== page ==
Another piece that demands a second look is a black and white photograph by Kaltoum Alibrahimi. It is an extreme close-up of what seems to be a side and frontal view of the same male subject. Or is it two men? The answer is up to the viewer.

If you are puzzled by a collection of whimsical tombstones on the wall, there is an explanation. “They were done for a Pew Project, a lesbian haunted house, and the work represents lesbian feminist history,” Anderies explained. Perhaps the most compelling work of lesbian art in the current show is an untitled, intimate black and white photo taken in 2012 by Kathy McLean expressing the synergy between two half-dressed women. However, it isn’t the subject matter that makes this photo magnetic. It is the artist’s handling of light and shadows and knowing how to use her lens to capture a kiss before it happens.

Untitled by photographer Kathy McLean. | Photo courtesy of William Way LBGT Community Center 

Equally strong is David Lebe’s Seth which, at first glance, appears to be a collage, but at closer inspection is a hand-colored photograph.

Another work that could be mistaken for what it isn’t is indeed a collage. It is comprised of photos of Les Harrison, one of Philadelphia’s longest-performing drag queen and female impersonator of color, from his scrapbook dating back to the 1960s. Harrison passed away at 77 in 2020.

“We have six exhibitions a year. Most are calls to the community, but one is our annual juried exhibition. We also have a biennial show for art students. The works in this exhibition include those selected by the staff at William Way and myself, as well as a handful of new acquisitions since 2020,” explained Anderies. “Through those chosen by staff we hope to present an eclectic selection of styles, themes, and media, suggesting the range of works in the collection as well as the aesthetic preferences, convictions, and whimsies of our dedicated staff.”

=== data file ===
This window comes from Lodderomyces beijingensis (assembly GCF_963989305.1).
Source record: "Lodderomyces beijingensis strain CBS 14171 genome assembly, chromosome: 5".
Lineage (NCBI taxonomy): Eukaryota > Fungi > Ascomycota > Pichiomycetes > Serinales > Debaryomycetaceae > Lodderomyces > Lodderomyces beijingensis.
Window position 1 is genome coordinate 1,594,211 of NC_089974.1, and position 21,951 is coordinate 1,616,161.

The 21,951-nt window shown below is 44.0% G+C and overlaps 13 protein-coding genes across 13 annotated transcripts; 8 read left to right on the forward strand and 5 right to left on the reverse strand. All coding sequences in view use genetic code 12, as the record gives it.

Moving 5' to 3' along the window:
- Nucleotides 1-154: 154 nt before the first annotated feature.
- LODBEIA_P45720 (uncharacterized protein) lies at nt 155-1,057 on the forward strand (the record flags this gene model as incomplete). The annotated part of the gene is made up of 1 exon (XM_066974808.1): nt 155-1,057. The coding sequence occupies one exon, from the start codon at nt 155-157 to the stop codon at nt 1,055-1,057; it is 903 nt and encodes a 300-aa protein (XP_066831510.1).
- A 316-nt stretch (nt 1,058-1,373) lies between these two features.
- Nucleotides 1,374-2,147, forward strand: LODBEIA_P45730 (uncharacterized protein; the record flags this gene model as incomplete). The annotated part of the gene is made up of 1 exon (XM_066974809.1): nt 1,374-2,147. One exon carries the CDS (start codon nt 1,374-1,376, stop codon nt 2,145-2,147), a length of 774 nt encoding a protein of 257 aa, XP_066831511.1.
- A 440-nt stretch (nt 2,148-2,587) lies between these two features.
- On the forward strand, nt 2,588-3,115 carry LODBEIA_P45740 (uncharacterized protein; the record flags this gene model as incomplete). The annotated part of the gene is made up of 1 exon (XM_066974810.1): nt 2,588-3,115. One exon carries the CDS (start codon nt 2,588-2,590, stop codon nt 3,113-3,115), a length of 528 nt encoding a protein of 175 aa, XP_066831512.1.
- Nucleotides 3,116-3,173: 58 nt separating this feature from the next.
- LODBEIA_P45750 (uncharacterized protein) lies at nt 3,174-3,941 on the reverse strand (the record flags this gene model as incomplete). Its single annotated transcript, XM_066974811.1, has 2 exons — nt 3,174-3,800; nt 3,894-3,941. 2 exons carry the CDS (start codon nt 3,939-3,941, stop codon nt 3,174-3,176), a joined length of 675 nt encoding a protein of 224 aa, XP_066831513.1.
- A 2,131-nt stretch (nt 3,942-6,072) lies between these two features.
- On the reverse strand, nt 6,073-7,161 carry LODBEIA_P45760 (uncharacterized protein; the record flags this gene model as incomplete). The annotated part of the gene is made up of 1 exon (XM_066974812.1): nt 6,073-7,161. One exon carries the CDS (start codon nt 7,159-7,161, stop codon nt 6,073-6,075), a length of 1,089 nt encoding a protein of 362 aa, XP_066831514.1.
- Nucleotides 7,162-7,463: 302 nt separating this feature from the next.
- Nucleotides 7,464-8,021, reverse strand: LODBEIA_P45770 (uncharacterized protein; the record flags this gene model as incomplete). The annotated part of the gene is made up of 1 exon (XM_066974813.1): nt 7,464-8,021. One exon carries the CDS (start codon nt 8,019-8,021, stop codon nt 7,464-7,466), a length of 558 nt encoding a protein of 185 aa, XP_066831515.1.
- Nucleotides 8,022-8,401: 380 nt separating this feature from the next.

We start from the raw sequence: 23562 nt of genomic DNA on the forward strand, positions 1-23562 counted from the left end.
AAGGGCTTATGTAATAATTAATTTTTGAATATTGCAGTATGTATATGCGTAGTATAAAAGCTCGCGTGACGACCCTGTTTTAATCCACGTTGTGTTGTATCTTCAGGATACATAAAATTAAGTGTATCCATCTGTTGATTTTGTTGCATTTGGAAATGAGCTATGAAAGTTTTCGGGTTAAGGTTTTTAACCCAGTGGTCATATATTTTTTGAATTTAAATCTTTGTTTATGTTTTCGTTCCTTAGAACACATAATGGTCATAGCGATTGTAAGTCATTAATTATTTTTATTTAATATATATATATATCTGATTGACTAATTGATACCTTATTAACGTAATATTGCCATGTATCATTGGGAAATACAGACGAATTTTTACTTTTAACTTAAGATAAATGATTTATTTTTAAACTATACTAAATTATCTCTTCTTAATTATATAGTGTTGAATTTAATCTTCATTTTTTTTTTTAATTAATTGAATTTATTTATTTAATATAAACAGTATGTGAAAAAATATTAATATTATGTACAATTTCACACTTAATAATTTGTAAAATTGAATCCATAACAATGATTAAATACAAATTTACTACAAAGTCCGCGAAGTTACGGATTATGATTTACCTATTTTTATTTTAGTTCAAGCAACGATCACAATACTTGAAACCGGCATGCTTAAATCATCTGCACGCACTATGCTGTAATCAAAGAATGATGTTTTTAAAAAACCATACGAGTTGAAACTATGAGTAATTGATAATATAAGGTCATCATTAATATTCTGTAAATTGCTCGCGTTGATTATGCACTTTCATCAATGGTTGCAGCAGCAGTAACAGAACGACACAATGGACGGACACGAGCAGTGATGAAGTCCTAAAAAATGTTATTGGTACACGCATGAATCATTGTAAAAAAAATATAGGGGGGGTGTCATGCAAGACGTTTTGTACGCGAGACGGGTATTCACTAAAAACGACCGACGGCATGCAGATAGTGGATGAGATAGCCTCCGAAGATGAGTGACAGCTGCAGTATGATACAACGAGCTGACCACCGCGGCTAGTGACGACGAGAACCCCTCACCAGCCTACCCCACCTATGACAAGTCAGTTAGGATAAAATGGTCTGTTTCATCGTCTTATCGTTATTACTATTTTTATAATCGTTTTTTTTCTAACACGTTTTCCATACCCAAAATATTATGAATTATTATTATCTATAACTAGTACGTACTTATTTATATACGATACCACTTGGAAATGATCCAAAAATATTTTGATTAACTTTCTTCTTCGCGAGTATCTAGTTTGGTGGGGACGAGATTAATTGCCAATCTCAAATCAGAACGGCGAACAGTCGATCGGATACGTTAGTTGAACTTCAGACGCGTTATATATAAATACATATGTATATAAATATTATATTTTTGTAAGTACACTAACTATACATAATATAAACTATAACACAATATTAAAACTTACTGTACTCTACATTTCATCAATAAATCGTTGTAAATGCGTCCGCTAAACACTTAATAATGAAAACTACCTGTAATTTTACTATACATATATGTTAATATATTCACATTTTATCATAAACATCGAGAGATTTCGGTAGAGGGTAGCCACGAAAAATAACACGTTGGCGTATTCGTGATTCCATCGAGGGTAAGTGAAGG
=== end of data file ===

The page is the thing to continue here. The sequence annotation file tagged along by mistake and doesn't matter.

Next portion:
Digital prints on poster board photo collage created from the scrapbook of the late Les Harrison by Defiant Archives curators, 2015. Harrison was Philadelphia’s longest-performing Black drag queen. | Images courtesy of William Way LBGT Community Center 

“The new acquisitions include some favorites we have added to the collection in recent years. We invite you to see our collection through the eyes of our staff and to imagine how it will continue to grow into the future to reflect our diverse communities.” said Anderies.


WayGay on Display: Staff Picks and New Acquisitions from the Permanent Art Collection is on view until April 25. For more information and hours of operation see William Way’s website: https://www.waygay.org/



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About the Author

Stacia Friedman is a Philadelphia freelance writer and visual artist who tried New York and Los Angeles on for size and came home to roost. Her articles have appeared in WHYY’s Newsworks, The Philadelphia Inquirer, The New York Times, Broad Street Review, and Chestnut Hill Local. She loves the city’s architecture, history, and vibrant arts scene.